At a recent town hall meeting in New Jersey, a woman named Marianne Hoynes, who is bound to a wheelchair consumed a full two-and-a-half minutes to tell her representative why she supports health care reform, and why the Congress needs to stand-up for individuals similarly situated.
Approximately 20 seconds into her statement – and when it became clear she supported reform – audience members began booing and hissing at her appeal to her representative.
Nonetheless, she continued on, recounting the story of Kitty Genovese – a woman who was murdered in front of her home in New York. Neighbors recounted hearing the young woman’s screams, but did nothing because they assumed someone else would help her. Her famous murder led to research into what has become commonly known as the bystander effect.
Hoynes goes on to note, “What happens to the least of us in our society is the definition of who we are.”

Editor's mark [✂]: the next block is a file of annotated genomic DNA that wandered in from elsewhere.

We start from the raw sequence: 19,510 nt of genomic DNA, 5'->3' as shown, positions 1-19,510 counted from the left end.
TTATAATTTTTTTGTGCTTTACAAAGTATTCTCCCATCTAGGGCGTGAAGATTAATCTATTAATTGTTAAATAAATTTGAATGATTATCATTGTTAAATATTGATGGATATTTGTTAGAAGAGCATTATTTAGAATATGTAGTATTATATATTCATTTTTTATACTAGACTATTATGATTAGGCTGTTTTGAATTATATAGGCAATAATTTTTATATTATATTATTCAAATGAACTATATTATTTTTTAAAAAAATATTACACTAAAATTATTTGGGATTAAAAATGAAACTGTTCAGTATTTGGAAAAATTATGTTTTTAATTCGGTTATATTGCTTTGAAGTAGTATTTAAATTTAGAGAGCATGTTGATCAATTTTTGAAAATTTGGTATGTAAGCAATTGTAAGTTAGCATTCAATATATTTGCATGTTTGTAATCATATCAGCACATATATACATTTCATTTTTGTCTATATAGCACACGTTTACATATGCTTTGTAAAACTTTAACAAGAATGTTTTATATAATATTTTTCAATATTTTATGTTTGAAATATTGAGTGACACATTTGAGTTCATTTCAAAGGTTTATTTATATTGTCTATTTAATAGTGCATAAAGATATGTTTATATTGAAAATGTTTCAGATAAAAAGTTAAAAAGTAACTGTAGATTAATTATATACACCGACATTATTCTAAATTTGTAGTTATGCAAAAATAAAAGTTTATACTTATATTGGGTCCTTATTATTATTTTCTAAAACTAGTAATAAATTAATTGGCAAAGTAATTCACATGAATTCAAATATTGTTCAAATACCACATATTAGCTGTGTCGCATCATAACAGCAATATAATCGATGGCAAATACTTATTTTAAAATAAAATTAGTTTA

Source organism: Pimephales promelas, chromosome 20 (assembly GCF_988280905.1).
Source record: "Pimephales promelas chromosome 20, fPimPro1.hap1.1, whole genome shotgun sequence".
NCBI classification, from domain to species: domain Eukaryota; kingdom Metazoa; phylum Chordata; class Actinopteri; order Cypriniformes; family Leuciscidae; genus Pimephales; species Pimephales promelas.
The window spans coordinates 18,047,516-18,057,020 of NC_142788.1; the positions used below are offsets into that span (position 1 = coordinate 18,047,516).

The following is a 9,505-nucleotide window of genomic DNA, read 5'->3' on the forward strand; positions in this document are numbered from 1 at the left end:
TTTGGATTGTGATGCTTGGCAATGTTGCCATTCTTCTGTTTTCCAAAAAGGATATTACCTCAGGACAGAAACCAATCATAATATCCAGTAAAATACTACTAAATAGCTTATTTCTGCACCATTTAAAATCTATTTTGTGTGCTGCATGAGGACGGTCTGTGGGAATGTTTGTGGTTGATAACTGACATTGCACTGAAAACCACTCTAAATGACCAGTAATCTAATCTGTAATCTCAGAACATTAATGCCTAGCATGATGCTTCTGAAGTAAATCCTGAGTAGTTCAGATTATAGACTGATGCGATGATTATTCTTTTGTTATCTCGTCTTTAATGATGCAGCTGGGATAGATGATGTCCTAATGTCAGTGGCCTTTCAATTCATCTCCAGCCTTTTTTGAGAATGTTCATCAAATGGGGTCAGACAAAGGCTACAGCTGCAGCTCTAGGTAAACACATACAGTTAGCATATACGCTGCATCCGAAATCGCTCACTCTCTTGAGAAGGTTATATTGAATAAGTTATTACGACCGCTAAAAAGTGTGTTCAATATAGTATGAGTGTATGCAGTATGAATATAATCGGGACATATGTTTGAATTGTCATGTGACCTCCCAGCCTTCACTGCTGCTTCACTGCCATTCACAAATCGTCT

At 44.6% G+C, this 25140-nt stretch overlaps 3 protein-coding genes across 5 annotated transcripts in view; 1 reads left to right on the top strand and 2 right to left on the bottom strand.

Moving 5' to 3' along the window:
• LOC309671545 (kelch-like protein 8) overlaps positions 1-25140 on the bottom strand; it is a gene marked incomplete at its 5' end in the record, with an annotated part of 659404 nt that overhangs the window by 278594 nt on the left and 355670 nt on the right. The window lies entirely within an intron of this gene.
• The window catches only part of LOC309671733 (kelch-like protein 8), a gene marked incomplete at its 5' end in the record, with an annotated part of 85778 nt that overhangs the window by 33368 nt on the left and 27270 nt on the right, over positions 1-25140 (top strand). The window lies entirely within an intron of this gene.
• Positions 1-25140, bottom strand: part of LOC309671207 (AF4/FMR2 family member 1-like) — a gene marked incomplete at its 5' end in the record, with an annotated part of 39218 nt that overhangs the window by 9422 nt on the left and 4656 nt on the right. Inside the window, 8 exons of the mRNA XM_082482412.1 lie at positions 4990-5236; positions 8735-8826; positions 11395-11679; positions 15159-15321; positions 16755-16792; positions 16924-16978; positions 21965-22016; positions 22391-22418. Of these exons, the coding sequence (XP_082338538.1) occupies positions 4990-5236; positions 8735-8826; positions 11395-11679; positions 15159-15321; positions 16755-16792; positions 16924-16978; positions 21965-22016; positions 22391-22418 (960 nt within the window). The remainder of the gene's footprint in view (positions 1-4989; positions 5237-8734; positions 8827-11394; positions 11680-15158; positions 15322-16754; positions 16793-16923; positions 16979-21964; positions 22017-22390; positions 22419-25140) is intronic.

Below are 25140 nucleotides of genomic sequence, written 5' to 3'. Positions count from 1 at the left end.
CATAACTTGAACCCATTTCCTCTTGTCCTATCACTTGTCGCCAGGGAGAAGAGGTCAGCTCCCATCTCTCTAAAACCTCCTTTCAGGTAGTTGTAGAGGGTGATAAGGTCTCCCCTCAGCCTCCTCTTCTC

She explains that one of her medications costs $389 every two weeks, and even though she owns her home, she is in fear of losing it because she is unable to afford both her property taxes and her prescriptions. For this, she is booed and hissed even more by hecklers who demand that she ask a question, or turn over the microphone to someone else.
The nastiness being exchanged at town hall meetings – fist fights and fingers being bitten off; destruction of property; assault rifles toted among God-fearing Christians who attend a church where the Pastor wishes death upon the president; and the shameless heckling of a disabling woman – is the disgraceful turn that the health care dialogue has taken.
It is being driven by an irrational fear that disingenuous republicans, sensationalist, rate-chasing, television commentators, and know-nothing radio talk-show hosts have created through the propagation of unsubstantiated myths. It backfired in 2008, and it will backfire again
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